Cyclone set to lash Northland

By Imran Ali

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STORM BREWING: These images show the predicted path of Tropical Cyclone Lusi from today (top left) to Sunday (clockwise, bottom left) as its potentially destructive storm bears down on Northland. IMAGES/METVUW.COM
STORM BREWING: These images show the predicted path of Tropical Cyclone Lusi from today (top left) to Sunday (clockwise, bottom left) as its potentially destructive storm bears down on Northland. IMAGES/METVUW.COM

Northlanders are being warned to expect a dramatic change in weather later tomorrow as severe gales of up to 90km/h and 100mm of rain in some areas could cause widespread flooding and beach erosion.

MetService has advised particularly those living on the east coast to stay indoors on Saturday morning, when the worst of a sub-tropical weather system associated with Tropical Cyclone Lusi moves south from Cape Reinga.

"The blood and guts of the weather pattern will be felt early Saturday, when the easterly gales and rain will intensify," MetService meteorologist Daniel Corbett said.

He said today and the first half of tomorrow would feature patchy clouds and east to southeast winds, but the first band of rain and high winds would be felt as tomorrow evening approaches.

"The centre of the cyclone will be close to Cape Reinga and the winds will sort of drift west of Northland, then bend towards Cook Strait.

Things will slowly start to improve for Northland by Saturday evening," he said.

Seas with up to 5-metre waves, heavy rain and beach erosion in the eastern parts of the region were likely, he said.

Mr Corbett said that, as a category three cyclone near Vanuatu, Lusi currently packed winds of 150km/h but would be downgraded to category one as it moved to cooler waters.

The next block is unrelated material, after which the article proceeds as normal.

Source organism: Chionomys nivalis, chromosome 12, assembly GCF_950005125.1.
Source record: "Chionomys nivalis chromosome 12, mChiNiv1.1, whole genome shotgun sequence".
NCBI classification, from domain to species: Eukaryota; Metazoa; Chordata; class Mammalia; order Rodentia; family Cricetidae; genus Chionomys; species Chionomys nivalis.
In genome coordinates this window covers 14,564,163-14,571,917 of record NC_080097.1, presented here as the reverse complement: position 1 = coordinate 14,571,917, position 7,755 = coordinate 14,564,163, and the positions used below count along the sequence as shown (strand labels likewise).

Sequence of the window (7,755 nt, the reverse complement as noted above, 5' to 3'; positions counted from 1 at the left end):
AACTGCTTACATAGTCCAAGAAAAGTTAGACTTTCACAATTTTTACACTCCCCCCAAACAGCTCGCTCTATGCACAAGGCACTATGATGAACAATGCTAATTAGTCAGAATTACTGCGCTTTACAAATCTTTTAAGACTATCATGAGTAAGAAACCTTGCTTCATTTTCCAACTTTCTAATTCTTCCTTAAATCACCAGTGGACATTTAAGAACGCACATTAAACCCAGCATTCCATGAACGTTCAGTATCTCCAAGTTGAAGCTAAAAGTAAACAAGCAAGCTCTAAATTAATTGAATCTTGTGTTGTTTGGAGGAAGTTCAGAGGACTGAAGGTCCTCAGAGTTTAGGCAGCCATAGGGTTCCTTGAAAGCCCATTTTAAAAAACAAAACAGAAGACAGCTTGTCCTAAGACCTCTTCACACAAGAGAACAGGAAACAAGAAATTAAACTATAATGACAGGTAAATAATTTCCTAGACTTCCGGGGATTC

But he warned that it still had potential to cause severe damage and could dump extensive rain in Northland.

The Ministry of Civil Defence and the Coastguard have also warned Northlanders to expect heavy rain, severe gales, large waves and abnormally high tides from tomorrow evening until late on Saturday.

Coastguard boating education general manager Neil Murray said: "As with all cyclones or tropical storms, there is still a degree of uncertainty regarding Lusi's track. This will dictate the exact distribution and extent of any severe weather over the country but will become more accurate to forecast as it approaches New Zealand."

Whangarei's record rainfall in the past two decades was 300mm recorded over 24 hours in 1995.

In the March 2007 storm, 413.5mm of rain dumped on Puhipuhi and smashed a record that had stood since 1905.

An equally staggering 400mm fell on Kerikeri's western hills.

Ex-tropical cyclone Wilma was the last adverse weather occurrence in Northland in January 2011, dumping up to 280mm of rain in parts of the region over 19 hours.

The storm caused widespread flooding, slips and damage to roads and property, and left about 3500 properties across the region without power.

- NORTHERN ADVOCATE

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